US members of Congress demand Central American governments to stop CABEI funding to Daniel Ortega’s regime | international

US members of Congress demand Central American governments to stop CABEI funding to Daniel Ortega’s regime |  international
Democratic Sen. Robert Menendez, D-NJ, during a hearing in July 2020.Paul (Reuters)

Two US lawmakers have increased pressure on Daniel Ortega’s regime in Nicaragua. Democratic Senator Robert Mendez and fellow Republican Michael McCaul sent a letter on Friday to the presidents of El Salvador, Guatemala, Honduras and Costa Rica asking them to stop funding the Central American Bank for Economic Integration (CABEI) to the Nicaraguan government, to which they have called a “criminal regime.”

Both members of the US Congress are calling on Central American leaders to increase scrutiny and transparency over the money the bank delivers to Managua in the form of loans and financing. “We urge your country to utilize your leadership as a founding member of CABEI to ensure that Bank loans do not perpetuate the consolidation of the Nicaraguan dictatorship,” reads the letter, signed by Menendez and McCall. In the speech, the two lawmakers mention that the Ortega regime has been accused by the United Nations of committing crimes against humanity in the brutal repression that began first against the demonstrations that broke out in 2018 and then against critical voices, opposition leaders, journalists, intellectuals and intellectuals. activists. Ortega’s government also revoked the citizenship of more than 300 people, including writers Sergio Ramirez and Gioconda Pelli and journalists Carlos Fernando Chamorro and Sofia Montenegro.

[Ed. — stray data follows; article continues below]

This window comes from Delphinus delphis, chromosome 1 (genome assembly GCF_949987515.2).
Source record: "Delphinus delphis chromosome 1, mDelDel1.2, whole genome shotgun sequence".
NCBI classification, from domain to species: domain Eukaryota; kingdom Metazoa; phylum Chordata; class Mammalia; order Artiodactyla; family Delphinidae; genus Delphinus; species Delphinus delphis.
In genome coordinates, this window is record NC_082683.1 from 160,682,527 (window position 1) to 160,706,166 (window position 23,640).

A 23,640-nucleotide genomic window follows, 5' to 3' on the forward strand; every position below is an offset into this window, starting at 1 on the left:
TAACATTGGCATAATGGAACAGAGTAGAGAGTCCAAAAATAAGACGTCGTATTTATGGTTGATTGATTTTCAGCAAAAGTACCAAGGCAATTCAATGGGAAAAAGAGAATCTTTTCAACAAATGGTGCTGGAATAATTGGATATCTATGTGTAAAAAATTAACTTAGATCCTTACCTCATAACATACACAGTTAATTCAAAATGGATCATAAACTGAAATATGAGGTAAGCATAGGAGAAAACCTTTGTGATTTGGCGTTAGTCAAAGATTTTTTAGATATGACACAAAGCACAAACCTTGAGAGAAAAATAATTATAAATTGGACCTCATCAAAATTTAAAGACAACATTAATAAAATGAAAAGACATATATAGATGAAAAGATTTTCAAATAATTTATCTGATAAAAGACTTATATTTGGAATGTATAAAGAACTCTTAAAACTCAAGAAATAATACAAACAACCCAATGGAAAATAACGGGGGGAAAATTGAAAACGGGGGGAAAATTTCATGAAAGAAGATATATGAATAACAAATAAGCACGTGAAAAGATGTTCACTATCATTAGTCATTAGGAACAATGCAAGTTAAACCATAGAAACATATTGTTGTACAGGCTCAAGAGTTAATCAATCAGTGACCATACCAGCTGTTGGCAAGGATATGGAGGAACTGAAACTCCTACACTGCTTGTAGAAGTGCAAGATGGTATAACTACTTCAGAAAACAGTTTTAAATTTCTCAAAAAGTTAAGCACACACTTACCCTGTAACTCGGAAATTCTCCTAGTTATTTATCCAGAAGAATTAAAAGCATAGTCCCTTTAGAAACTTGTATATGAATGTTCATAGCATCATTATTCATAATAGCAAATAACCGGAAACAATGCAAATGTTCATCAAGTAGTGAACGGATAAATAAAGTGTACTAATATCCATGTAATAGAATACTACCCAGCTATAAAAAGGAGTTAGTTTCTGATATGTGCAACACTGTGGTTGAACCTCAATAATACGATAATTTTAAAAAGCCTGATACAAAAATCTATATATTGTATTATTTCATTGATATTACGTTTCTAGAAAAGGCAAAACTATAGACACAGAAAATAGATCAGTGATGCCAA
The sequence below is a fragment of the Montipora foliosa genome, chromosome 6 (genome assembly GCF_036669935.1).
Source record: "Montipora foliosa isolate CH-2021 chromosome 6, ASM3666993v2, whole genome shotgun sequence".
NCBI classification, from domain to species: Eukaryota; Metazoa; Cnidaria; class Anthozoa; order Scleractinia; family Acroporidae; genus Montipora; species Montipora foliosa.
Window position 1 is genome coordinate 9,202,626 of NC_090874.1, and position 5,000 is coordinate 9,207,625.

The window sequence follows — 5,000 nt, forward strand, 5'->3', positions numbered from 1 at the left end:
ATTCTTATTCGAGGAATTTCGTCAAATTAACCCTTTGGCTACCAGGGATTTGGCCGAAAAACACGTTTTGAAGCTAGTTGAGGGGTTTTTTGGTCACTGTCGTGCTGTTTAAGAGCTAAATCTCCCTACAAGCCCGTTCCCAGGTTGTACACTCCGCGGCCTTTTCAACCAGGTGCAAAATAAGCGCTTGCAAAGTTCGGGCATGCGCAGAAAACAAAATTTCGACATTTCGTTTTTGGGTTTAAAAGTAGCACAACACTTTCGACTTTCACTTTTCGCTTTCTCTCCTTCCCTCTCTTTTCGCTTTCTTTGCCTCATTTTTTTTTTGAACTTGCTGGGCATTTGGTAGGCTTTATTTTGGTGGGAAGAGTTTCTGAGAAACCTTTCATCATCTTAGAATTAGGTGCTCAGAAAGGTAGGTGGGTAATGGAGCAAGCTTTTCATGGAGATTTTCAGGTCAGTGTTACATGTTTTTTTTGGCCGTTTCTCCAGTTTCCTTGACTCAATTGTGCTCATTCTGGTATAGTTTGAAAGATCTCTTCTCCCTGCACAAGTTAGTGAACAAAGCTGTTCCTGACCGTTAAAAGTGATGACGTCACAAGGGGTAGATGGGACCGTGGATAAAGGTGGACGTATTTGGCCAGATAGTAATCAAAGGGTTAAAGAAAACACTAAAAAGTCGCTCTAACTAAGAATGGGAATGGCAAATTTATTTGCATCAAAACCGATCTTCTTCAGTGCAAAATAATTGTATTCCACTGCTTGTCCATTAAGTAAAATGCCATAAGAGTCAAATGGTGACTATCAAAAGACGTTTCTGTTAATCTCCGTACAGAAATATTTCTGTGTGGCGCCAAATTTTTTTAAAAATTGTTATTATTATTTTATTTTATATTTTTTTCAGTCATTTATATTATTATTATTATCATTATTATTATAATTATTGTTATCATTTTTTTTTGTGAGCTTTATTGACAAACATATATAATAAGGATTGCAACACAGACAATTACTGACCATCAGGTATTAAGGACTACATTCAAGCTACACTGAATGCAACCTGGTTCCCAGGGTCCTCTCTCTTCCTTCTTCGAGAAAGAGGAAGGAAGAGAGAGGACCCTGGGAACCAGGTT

Republican Texas Congressman Michael McCaul during the Foreign Affairs Committee meeting March 8 at the Capitol.Andrew Harnik (AP)

Menendez and McCall also state in their letter that CABEI has become the main financing body for the Managua regime, which has received more than three billion dollars in bank financing. The lawmakers stated, “This funding provides a lifeline to the Ortega Murillo regime at a time of growing global condemnation of human rights abuses in Nicaragua.”

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Menendez and McCall’s request comes a day after a discussion organized by the Center for Inter-American Dialogue, a think tank that analyzes international relations in the Western Hemisphere, in Washington, in which Dante Musi, head of CABEI, participated together. Political scientists Manuel Orozco, director of migration, remittances, and development programs at the Inter-American Dialogue, and Ryan Berg, director of the Americas Program at the Center for International Strategic Studies. Moussa stressed at the meeting that in the institution he runs, “we put politics aside” when it comes to freeing up money for the Ortega regime. “Their policies are not important,” Musa said. “What is important is that the money reaches the citizens.” The statements of the head of the multilateral bank sparked a wave of criticism at a time when the Ortega regime was accused of gross human rights violations. In their letter to Central American leaders, Mendez and McCall warned that “in the event that Ortega and Murillo do not allow a political opening, it will be necessary for their governments to use their voice and vote to suspend the financing of their criminal system.”

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